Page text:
Will Lidl follow Aldi’s path in the U.S. – or Tesco’s?
Lidl, the German hard discount grocery chain, has big plans for the U.S. The same can be said for Aldi, another business founded in Germany, which is rapidly expanding its American store count. It was also true for Tesco’s Fresh & Easy chain, although that venture ended in failure. So, is Lidl ready to follow Aldi? Is it doomed like Fresh & Easy or will it go its own way?
News that Lidl is struggling to gain traction in the U.S. popped up a couple of weeks ago when it was reported by Lebensmittel Zeitung, a German trade paper, that the company had appointed Michael Aranda, former head of Lidl Spain, to a board in charge of overseeing the company’s fledgling U.S. operation.
Mr. Aranda was brought in, according to Supermarket News, over concerns that the performance of at least some of the 37 stores opened by Lidl since the summer has been “frighteningly weak.” Lidl’s corporate management believes that adherence to its system is key to the success in the U.S and brought in Mr. Aranda to impose greater discipline.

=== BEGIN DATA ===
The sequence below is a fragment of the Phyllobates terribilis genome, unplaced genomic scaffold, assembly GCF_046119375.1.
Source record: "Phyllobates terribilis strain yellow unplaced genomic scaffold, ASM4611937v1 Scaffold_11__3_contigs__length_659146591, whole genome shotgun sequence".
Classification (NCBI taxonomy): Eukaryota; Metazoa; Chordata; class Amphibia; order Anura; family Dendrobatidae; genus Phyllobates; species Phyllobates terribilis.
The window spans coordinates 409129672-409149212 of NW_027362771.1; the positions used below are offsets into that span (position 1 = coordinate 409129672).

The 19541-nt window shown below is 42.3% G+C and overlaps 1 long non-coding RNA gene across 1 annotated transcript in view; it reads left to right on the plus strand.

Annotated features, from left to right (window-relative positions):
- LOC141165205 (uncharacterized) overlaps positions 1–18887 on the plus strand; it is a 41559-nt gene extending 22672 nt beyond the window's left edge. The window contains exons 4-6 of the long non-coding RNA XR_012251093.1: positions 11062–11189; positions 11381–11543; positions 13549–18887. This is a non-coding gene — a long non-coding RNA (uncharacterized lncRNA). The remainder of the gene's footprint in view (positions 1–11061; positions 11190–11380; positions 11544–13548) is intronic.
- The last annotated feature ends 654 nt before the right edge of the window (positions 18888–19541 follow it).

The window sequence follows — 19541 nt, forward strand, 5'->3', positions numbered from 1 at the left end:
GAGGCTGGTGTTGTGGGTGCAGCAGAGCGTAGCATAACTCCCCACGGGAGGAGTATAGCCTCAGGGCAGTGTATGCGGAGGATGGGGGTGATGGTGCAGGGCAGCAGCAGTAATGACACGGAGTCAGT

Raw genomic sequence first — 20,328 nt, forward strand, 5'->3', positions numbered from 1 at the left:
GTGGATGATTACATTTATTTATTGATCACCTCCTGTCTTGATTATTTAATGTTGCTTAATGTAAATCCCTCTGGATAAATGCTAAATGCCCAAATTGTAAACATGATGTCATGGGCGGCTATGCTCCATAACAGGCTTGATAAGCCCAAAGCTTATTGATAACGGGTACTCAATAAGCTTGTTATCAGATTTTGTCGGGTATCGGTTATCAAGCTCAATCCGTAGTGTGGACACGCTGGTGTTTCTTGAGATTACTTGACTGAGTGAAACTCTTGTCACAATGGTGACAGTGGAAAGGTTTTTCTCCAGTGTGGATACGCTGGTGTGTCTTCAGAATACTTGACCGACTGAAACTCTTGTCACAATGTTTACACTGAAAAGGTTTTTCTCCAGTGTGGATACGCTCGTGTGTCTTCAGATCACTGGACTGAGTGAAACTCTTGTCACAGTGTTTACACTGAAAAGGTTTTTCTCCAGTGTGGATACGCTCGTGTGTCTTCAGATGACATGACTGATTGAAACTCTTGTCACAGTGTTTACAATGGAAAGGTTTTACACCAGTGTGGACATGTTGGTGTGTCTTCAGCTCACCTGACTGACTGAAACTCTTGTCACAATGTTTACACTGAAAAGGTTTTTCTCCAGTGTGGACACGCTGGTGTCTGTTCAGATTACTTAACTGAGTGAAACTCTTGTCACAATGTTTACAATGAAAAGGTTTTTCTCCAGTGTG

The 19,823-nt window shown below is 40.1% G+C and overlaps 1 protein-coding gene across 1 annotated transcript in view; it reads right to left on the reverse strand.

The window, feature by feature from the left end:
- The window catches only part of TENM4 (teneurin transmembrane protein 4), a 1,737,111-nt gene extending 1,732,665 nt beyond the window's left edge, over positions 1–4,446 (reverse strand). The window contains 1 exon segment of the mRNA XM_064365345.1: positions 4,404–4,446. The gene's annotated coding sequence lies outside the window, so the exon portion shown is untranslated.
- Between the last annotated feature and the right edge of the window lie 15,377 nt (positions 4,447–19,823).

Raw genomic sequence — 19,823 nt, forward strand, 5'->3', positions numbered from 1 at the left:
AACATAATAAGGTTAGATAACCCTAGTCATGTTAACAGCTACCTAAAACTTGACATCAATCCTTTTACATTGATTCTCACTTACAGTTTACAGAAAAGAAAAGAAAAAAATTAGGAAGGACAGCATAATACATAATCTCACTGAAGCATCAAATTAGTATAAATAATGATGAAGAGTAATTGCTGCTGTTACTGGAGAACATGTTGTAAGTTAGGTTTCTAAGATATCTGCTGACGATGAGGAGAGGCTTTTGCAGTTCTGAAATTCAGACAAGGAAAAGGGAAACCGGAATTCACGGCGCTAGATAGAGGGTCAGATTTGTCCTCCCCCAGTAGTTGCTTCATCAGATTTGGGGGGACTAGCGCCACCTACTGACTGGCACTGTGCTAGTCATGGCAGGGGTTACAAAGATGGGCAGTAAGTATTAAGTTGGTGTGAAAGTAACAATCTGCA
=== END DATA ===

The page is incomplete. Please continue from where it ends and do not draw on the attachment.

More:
Concerns about Lidl’s performance in the U.S. were echoed in a recent Wall Street Journal article. Christopher Mandeville, a senior analyst for Jefferies & Co., described seeing only two shoppers enter a Lidl in Richmond, VA.
“It was completely crickets,” he said.
The same report, pointed to research by inMarket, which found that Lidl’s draw of all grocery traffic at stores in the Carolinas and Virginia went from three percent in June to two percent in August.
Lidl’s entry has sparked local price wars, according to reports by the Journal and the Financial Times. Rivals, from Aldi to Walmart, have responded with price cuts that have, in part, blunted Lidl’s attempt to lure customers away.
Ali Dibadji, senior analyst for the Sanford C. Bernstein & Co., told the Journal that Lidl needs to adjust its product mix. He pointed, as an example, to stores that emphasized organic produce when more locals bought conventional.
“It’s not about whether our model works in a market,” Will Harwood, a Lidl spokesperson told the Journal, “but what we do to adapt to that market.”
DISCUSSION QUESTIONS: Do you think Lidl’s experience in the U.S. is more likely to resemble Aldi’s or Tesco’s Fresh & Easy? What do you see as the key challenges Lidl faces as it expands from its present total of 37 stores to 100 by next year?